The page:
In ASEAN, Thailand proposed the establishment of the Covid-19 ASEAN Response Fund to mobilise and supply medical equipment and medicines to ASEAN countries. Indeed, Thailand was the first nation that donated US$100,000 to the Fund and invited ASEAN member states and partner countries to support the Fund. Moreover, despite the global economic recession caused by Covid-19, Thailand is preparing in full capacity to be APEC Host Economy in 2022. This is in light of the view that the year 2022 would be a post-Covid-19 era in which the world is expected to regain its economic dynamism. The Royal Thai Government has been doing its utmost to ensure that the APEC objectives set forth by Thailand will be implemented in full, not only for our own people but also the entire Asia-Pacific region.
On Myanmar, we insist that Thailand has not been complacent with what is happening in Myanmar, and has monitored the situation closely. We realise that every step Thailand takes must be carried out, taking into account the implications in all aspects, many of which require "quiet diplomacy".
Such a diplomatic approach is necessary in order for Thailand to be able to communicate frankly and sincerely with Myanmar through various channels, both at the bilateral level and together with other ASEAN Member States for the benefits of the people of Myanmar as the top priority. Therefore, Thailand suggested the "D4D" as the way forward to de-escalate violence, deliver humanitarian aid, release detainees and hold dialogues, which led to the ASEAN Leaders' Five-Point Consensus adopted in April 2021. In parallel, Thailand stresses that the priority at hand is the growing humanitarian and public health challenges in Myanmar that require immediate assistance, and Thailand has already provided humanitarian assistance to the Myanmar people. Altogether, since February 2021, Thailand has provided humanitarian aid worth approximately 24 million baht. In addition to aid provided through the bilateral channel, Thailand has also been extending assistance to Myanmar through ASEAN, including the ASEAN Coordinating Centre for Humanitarian Assistance on disaster management (AHA Centre) and Disaster Emergency Logistics System for ASEAN (DELSA).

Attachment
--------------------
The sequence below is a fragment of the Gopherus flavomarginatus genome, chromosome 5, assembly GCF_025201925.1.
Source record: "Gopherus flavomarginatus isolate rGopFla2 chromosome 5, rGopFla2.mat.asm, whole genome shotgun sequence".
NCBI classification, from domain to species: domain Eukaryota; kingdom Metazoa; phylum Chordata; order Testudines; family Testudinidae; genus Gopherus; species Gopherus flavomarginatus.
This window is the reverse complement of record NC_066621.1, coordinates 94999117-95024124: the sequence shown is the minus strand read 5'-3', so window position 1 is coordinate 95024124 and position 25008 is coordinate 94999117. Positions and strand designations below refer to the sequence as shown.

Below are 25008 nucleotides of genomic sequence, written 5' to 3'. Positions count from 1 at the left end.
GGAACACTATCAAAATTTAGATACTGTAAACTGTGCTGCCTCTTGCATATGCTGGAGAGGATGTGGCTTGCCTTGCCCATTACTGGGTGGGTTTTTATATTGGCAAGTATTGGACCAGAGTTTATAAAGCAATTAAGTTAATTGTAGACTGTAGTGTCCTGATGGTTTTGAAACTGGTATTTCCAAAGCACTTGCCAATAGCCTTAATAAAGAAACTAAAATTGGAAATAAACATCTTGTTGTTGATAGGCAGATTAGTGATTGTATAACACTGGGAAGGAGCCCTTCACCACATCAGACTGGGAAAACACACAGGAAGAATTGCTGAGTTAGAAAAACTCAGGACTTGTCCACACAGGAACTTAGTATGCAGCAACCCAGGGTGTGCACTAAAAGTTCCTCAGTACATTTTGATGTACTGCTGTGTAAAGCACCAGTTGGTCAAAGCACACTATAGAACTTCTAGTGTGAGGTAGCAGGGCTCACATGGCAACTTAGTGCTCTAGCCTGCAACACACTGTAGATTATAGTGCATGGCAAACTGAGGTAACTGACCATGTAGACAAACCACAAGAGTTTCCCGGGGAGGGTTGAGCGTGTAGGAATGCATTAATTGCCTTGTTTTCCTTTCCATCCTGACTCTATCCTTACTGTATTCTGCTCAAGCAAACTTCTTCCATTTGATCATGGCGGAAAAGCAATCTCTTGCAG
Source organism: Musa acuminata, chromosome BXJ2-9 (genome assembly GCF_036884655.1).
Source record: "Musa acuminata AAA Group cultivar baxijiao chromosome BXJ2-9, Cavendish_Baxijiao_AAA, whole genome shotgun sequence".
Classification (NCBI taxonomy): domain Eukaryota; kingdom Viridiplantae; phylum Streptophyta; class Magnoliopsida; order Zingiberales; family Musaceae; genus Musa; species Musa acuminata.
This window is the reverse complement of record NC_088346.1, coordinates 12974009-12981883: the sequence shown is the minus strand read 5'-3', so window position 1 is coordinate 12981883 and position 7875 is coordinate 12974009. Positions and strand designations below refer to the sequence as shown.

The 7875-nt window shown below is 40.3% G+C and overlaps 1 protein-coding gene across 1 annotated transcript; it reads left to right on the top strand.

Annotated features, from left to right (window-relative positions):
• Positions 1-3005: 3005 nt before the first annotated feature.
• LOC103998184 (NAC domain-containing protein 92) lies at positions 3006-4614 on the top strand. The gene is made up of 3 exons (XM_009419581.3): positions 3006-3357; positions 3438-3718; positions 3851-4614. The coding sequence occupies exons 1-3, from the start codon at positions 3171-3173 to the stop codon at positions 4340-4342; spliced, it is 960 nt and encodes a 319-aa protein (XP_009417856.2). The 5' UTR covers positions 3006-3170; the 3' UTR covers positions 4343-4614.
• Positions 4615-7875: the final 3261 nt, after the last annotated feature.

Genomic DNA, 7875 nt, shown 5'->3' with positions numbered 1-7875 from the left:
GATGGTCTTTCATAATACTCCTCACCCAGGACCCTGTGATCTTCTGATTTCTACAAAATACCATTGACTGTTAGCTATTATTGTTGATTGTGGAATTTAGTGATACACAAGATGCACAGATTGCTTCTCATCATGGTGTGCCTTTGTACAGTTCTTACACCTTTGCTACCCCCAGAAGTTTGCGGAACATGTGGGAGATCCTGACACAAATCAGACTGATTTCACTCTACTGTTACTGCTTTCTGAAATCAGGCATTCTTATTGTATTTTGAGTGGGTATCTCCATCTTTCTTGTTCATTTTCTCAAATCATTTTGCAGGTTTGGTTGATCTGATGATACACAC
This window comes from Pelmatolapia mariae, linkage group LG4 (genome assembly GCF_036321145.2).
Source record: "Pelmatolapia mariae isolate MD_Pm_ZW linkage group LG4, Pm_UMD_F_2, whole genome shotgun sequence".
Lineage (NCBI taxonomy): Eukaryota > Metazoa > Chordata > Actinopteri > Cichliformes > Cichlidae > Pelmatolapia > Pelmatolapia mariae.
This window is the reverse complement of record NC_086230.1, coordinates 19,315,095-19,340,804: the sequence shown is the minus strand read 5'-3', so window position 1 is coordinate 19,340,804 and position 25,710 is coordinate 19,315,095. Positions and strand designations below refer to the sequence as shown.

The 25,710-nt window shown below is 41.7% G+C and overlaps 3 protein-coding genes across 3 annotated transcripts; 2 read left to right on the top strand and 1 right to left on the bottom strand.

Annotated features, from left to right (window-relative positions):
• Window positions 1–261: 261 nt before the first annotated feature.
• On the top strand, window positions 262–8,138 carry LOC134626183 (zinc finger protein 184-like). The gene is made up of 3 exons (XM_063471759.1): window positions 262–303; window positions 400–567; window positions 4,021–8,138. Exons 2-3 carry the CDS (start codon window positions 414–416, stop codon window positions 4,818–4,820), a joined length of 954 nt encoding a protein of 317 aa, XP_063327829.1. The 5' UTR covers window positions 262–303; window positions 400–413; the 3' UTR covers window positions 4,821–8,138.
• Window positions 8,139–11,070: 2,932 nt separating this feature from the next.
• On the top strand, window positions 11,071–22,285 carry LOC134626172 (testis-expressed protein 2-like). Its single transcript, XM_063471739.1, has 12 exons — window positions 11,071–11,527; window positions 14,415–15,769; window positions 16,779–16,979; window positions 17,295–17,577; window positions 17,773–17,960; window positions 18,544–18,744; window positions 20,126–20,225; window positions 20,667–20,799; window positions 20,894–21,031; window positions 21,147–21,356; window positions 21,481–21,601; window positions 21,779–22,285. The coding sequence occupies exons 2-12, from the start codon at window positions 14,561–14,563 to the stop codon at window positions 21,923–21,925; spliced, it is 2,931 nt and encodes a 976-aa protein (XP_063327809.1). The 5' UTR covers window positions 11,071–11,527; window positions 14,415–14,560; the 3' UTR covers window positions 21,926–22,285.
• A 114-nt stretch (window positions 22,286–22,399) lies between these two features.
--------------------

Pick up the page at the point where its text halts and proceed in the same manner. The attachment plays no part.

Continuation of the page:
ASEAN Member States are well aware of the urgent need to deliver humanitarian assistance to the people of Myanmar, particularly through implementation of the fourth point of the 5-Point Consensus agreed to by their leaders on 24 April 2021. To garner the much-needed support for ASEAN's humanitarian assistance efforts, the Thai Deputy Prime Minister and Foreign Minister proposed at the recent ASEAN Foreign Ministers' Meeting to organise a donors' conference. The resulting Pledging Conference on 18 Aug 2021 was a resounding success. The total pledged amount, both in cash and in kind, reached over US$8 million while Thailand pledged over US$350,000 in additional in-cash and in-kind support. This is further to the US$1.65 million we have already provided or are on-going since the start of the Covid-19 pandemic.